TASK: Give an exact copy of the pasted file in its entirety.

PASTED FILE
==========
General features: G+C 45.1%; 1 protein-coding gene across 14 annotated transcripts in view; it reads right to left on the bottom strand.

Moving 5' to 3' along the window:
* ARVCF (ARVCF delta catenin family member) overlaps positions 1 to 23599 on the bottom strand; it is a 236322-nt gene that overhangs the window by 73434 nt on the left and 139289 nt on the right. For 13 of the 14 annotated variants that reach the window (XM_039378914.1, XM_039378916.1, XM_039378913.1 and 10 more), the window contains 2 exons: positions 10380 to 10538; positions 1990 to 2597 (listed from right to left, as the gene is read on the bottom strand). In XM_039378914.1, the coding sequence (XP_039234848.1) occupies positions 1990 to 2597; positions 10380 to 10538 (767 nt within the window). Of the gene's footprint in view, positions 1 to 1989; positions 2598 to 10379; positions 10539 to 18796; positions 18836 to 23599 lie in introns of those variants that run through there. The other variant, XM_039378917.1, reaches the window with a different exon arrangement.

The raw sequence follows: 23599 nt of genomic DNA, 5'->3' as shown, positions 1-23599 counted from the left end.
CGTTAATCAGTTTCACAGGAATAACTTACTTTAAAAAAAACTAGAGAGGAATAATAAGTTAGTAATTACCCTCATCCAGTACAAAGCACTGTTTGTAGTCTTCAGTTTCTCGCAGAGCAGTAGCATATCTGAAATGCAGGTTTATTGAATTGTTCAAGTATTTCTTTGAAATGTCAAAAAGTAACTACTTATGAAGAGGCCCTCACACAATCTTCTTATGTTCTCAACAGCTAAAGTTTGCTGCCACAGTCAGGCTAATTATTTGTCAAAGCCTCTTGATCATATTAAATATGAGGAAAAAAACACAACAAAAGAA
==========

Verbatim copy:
General features: G+C 45.1%; 1 protein-coding gene across 14 annotated transcripts in view; it reads right to left on the bottom strand.

Moving 5' to 3' along the window:
* ARVCF (ARVCF delta catenin family member) overlaps positions 1 to 23599 on the bottom strand; it is a 236322-nt gene that overhangs the window by 73434 nt on the left and 139289 nt on the right. For 13 of the 14 annotated variants that reach the window (XM_039378914.1, XM_039378916.1, XM_039378913.1 and 10 more), the window contains 2 exons: positions 10380 to 10538; positions 1990 to 2597 (listed from right to left, as the gene is read on the bottom strand). In XM_039378914.1, the coding sequence (XP_039234848.1) occupies positions 1990 to 2597; positions 10380 to 10538 (767 nt within the window). Of the gene's footprint in view, positions 1 to 1989; positions 2598 to 10379; positions 10539 to 18796; positions 18836 to 23599 lie in introns of those variants that run through there. The other variant, XM_039378917.1, reaches the window with a different exon arrangement.

The raw sequence follows: 23599 nt of genomic DNA, 5'->3' as shown, positions 1-23599 counted from the left end.
CGTTAATCAGTTTCACAGGAATAACTTACTTTAAAAAAAACTAGAGAGGAATAATAAGTTAGTAATTACCCTCATCCAGTACAAAGCACTGTTTGTAGTCTTCAGTTTCTCGCAGAGCAGTAGCATATCTGAAATGCAGGTTTATTGAATTGTTCAAGTATTTCTTTGAAATGTCAAAAAGTAACTACTTATGAAGAGGCCCTCACACAATCTTCTTATGTTCTCAACAGCTAAAGTTTGCTGCCACAGTCAGGCTAATTATTTGTCAAAGCCTCTTGATCATATTAAATATGAGGAAAAAAACACAACAAAAGAA